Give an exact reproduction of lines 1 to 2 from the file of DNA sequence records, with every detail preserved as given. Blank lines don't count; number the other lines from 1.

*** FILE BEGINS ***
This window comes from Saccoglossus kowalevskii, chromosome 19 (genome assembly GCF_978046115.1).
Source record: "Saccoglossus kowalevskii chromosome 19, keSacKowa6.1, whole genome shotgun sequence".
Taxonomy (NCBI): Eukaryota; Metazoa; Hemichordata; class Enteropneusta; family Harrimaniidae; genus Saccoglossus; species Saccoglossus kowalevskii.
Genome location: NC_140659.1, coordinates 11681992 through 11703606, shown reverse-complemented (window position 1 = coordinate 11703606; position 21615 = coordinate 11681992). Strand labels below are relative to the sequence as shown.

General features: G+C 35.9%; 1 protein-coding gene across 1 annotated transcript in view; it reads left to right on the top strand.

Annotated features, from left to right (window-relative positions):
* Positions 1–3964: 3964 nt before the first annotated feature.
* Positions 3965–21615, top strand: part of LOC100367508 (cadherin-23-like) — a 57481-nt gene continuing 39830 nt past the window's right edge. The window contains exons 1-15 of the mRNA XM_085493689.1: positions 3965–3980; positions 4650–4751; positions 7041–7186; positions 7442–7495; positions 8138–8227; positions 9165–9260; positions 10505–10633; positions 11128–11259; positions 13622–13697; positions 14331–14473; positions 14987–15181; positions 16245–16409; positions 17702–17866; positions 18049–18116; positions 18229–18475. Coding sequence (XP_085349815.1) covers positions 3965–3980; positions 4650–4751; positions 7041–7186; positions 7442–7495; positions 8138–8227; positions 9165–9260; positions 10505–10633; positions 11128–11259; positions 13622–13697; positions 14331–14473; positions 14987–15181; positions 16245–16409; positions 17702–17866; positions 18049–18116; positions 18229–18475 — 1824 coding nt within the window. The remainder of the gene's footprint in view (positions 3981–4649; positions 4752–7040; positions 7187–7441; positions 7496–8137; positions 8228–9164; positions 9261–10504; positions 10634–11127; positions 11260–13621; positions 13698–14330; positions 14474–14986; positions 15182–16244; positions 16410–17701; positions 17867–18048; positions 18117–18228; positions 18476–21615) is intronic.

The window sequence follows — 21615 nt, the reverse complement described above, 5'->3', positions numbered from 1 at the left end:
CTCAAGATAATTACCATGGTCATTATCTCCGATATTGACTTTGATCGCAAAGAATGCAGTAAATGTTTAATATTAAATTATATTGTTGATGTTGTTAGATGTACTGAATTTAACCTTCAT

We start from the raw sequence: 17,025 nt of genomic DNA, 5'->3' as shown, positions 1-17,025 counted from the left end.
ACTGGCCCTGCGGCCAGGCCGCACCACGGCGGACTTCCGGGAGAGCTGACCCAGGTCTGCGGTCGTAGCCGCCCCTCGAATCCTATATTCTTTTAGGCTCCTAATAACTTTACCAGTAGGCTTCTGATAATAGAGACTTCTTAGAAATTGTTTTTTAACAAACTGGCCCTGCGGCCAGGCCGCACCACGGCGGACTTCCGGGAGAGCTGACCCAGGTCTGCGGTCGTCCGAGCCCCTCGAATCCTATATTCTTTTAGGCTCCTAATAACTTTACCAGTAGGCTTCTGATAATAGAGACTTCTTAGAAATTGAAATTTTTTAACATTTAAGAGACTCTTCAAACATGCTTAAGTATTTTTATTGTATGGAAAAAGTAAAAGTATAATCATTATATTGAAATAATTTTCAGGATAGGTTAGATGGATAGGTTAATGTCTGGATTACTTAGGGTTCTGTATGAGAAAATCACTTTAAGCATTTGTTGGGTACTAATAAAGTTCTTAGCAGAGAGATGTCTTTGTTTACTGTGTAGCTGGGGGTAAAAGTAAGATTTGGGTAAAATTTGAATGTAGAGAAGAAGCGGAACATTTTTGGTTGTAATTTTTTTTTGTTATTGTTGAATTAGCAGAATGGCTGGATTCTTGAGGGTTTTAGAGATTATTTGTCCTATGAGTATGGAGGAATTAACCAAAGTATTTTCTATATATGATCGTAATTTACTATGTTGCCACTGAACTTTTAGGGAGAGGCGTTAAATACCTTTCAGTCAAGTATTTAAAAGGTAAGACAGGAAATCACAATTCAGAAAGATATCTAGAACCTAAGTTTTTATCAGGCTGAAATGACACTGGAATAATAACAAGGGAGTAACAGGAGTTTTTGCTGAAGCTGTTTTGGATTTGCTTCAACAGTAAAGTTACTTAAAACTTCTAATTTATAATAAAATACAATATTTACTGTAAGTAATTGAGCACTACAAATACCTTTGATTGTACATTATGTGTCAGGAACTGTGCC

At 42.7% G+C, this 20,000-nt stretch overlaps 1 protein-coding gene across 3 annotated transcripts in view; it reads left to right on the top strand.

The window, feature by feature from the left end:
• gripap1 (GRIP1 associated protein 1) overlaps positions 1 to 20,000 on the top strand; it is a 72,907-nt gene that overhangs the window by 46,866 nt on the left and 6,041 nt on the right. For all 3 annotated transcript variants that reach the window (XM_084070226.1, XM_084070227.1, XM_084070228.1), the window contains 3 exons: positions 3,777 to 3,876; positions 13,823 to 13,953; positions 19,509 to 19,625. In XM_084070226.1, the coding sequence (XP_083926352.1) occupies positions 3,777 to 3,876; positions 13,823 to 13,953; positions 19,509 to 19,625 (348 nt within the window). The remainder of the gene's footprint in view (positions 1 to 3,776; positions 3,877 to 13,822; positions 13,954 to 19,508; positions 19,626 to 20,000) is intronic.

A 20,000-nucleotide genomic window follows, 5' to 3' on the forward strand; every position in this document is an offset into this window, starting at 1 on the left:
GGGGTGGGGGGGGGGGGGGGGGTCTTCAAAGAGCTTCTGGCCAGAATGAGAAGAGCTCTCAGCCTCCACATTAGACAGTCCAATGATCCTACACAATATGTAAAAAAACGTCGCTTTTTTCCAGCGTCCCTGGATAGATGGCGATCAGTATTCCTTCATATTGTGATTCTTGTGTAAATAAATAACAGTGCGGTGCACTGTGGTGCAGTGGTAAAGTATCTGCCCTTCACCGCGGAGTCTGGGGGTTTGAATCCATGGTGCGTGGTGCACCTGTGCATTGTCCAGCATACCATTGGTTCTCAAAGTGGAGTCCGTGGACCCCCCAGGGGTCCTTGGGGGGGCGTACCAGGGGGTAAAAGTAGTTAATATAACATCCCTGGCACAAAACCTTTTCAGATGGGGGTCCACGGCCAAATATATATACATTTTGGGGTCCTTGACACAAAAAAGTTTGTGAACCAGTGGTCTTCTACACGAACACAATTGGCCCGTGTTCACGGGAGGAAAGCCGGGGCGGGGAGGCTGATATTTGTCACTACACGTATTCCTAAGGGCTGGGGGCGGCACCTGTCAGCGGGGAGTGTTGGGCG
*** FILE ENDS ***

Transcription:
This window comes from Saccoglossus kowalevskii, chromosome 19 (genome assembly GCF_978046115.1).
Source record: "Saccoglossus kowalevskii chromosome 19, keSacKowa6.1, whole genome shotgun sequence".